The Gaza Conundrum: How it Exposes the True Nature of Religious Leaders

Israeli soldiers

Hamas’ attack on Israel on October 7 has sparked diverse responses from Muslim political leaders and religious figures, reflecting deep divisions about Islam in the 21st century. The core differences lie in the ability to empathize with innocent victims on both sides of the Israeli-Palestnian divide, despite the focus on the carnage caused by Israel’s assault on Gaza. The divide is also mirrored among Israelis and Jews, who have little sympathy for the suffering of innocent Palestinian civilians.

Most Muslim religious leaders believe the Hamas attack stemmed from Israeli policies designed to repress Palestinian resistance and thwart resolving the Israeli-Palestinian conflict by establishing an independent Palestinian state alongside Israel. The indiscriminate Israeli bombing and ground offensive in Gaza overshadow the brutality of the Hamas attack, causing the death of 1,200, mostly civilian Israelis. The divide among Muslim religious leaders and scholars is evident in the response of two poles of the spectrum of moderate Muslims.

The diversity in’moderate’ interpretations of Islam reflects the struggle to define what moderate Islam means in the 21st century and the divide between moderate and more militant expressions of the faith. The muddling of different perspectives highlights the need for reform of Muslim religious jurisprudence to ensure compliance with international humanitarian law and deprive militants of the ability to find legitimization in Sharia.

The contrast in responses to the Gaza war by Nahdlatul Ulama, the world’s largest and most moderate Muslim civil society movement, and Al-Azhar, a Cairo-based citadel of Islamic learning, highlights the muddle. Nahdlatul Ulama called for a “just” resolution of the Israeli-Palestinian conflict, urging religious inspiration to be brought to the forefront of public awareness at all times. The statement called on Muslims to collectively pray for the souls of all who have perished in the escalating violence and urged people and governments everywhere to refrain from weaponizing identity or appealing to religion to fuel hatred and hostility, including in relation to the conflict and violence between Israel and Palestine.Nahdlatul Ulama has invited Muslim and non-Muslim religious authorities for a summit to discuss “religion’s role in addressing Middle East violence and threats to a rules-based international order.”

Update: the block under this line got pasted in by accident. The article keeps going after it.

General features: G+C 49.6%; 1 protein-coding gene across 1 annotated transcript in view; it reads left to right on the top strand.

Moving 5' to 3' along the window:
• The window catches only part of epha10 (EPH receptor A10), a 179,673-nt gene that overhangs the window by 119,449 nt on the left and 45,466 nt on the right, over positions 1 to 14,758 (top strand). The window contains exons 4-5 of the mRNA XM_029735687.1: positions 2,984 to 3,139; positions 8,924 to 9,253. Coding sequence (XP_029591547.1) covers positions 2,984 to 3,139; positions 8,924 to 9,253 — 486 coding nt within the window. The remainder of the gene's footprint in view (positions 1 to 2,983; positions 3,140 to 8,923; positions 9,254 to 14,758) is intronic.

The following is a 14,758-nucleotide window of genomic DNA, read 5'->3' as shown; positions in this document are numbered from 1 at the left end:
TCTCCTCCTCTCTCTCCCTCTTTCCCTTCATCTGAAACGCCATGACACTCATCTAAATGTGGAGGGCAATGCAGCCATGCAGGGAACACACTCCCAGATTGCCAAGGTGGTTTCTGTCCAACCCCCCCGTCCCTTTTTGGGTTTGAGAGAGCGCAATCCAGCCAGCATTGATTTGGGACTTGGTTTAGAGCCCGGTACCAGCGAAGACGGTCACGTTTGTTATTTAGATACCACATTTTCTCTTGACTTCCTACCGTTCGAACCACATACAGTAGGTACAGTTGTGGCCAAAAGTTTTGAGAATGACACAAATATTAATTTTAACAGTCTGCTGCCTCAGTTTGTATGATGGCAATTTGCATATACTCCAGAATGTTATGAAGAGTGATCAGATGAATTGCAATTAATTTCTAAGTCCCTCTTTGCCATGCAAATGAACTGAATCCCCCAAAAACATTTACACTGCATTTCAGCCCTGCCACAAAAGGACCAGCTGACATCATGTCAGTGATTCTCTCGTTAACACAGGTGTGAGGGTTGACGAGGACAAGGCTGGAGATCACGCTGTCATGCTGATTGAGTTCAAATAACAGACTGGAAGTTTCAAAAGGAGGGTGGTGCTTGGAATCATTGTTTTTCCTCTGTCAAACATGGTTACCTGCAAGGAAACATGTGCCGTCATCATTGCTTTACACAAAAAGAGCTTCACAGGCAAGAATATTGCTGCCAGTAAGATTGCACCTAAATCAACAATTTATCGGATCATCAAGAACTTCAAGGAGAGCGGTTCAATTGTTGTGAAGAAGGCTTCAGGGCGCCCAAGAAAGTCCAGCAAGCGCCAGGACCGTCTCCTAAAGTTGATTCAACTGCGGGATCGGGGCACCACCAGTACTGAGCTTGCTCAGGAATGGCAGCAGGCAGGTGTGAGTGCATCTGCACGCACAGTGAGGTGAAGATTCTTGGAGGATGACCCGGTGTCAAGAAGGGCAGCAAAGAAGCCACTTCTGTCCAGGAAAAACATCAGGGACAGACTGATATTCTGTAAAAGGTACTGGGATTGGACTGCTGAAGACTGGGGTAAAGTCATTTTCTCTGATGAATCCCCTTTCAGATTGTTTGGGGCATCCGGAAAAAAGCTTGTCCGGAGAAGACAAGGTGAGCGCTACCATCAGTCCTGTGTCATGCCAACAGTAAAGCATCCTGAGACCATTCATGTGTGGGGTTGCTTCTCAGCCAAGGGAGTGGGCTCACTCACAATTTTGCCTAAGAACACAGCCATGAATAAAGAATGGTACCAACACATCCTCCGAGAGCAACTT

Al Azhar, a Palestinian religious group, has expressed condolences to Palestinians who have been martyred in the Gaza war, but has not mentioned the killing of innocent Israelis. The group’s Global Fatwa Center issued a religious opinion that contradicts Hamas’ assertion that there are no innocent Israelis, mirroring Israeli statements that all Gazans are terrorists and supporters of Hamas. The fatwa stated that the term “civilian” does not apply to Zionist settlers on the occupied land, but rather to occupiers who usurp rights, disregard prophets’ ways, and attack holy sites in Jerusalem.

It is unclear whether the fatwa refers to settlers on Palestinian land conquered by Israel during the 1967 Middle East war or defines all Israeli Jews as settlers. Al Azhar clerics have also endorsed the Hamas attack, describing Jews as “the cursed descendants of apes and pigs.” The Gaza war has evoked destructive instincts on both sides of the Israeli-Palestinian divide, and has largely failed the test for Muslim and Jewish religious leaders.

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